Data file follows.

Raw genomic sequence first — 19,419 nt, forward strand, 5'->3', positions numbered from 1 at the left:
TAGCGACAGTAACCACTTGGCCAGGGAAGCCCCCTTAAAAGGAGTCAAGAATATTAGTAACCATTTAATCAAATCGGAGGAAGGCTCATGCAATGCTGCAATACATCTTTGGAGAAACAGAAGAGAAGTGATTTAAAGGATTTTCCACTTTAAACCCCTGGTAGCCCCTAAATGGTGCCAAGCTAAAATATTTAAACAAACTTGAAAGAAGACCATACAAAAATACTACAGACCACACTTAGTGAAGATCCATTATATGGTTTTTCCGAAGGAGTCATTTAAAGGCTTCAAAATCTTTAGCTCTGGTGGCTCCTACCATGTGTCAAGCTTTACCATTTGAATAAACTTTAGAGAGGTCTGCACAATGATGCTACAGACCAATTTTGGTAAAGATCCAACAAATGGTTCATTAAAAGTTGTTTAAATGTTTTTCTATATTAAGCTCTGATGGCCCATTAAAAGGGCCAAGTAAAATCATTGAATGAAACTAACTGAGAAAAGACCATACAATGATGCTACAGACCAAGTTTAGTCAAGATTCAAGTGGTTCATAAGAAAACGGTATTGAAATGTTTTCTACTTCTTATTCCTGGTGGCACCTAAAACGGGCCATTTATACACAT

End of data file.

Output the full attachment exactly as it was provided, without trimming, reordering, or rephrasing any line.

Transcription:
Raw genomic sequence first — 19,419 nt, forward strand, 5'->3', positions numbered from 1 at the left:
TAGCGACAGTAACCACTTGGCCAGGGAAGCCCCCTTAAAAGGAGTCAAGAATATTAGTAACCATTTAATCAAATCGGAGGAAGGCTCATGCAATGCTGCAATACATCTTTGGAGAAACAGAAGAGAAGTGATTTAAAGGATTTTCCACTTTAAACCCCTGGTAGCCCCTAAATGGTGCCAAGCTAAAATATTTAAACAAACTTGAAAGAAGACCATACAAAAATACTACAGACCACACTTAGTGAAGATCCATTATATGGTTTTTCCGAAGGAGTCATTTAAAGGCTTCAAAATCTTTAGCTCTGGTGGCTCCTACCATGTGTCAAGCTTTACCATTTGAATAAACTTTAGAGAGGTCTGCACAATGATGCTACAGACCAATTTTGGTAAAGATCCAACAAATGGTTCATTAAAAGTTGTTTAAATGTTTTTCTATATTAAGCTCTGATGGCCCATTAAAAGGGCCAAGTAAAATCATTGAATGAAACTAACTGAGAAAAGACCATACAATGATGCTACAGACCAAGTTTAGTCAAGATTCAAGTGGTTCATAAGAAAACGGTATTGAAATGTTTTCTACTTCTTATTCCTGGTGGCACCTAAAACGGGCCATTTATACACAT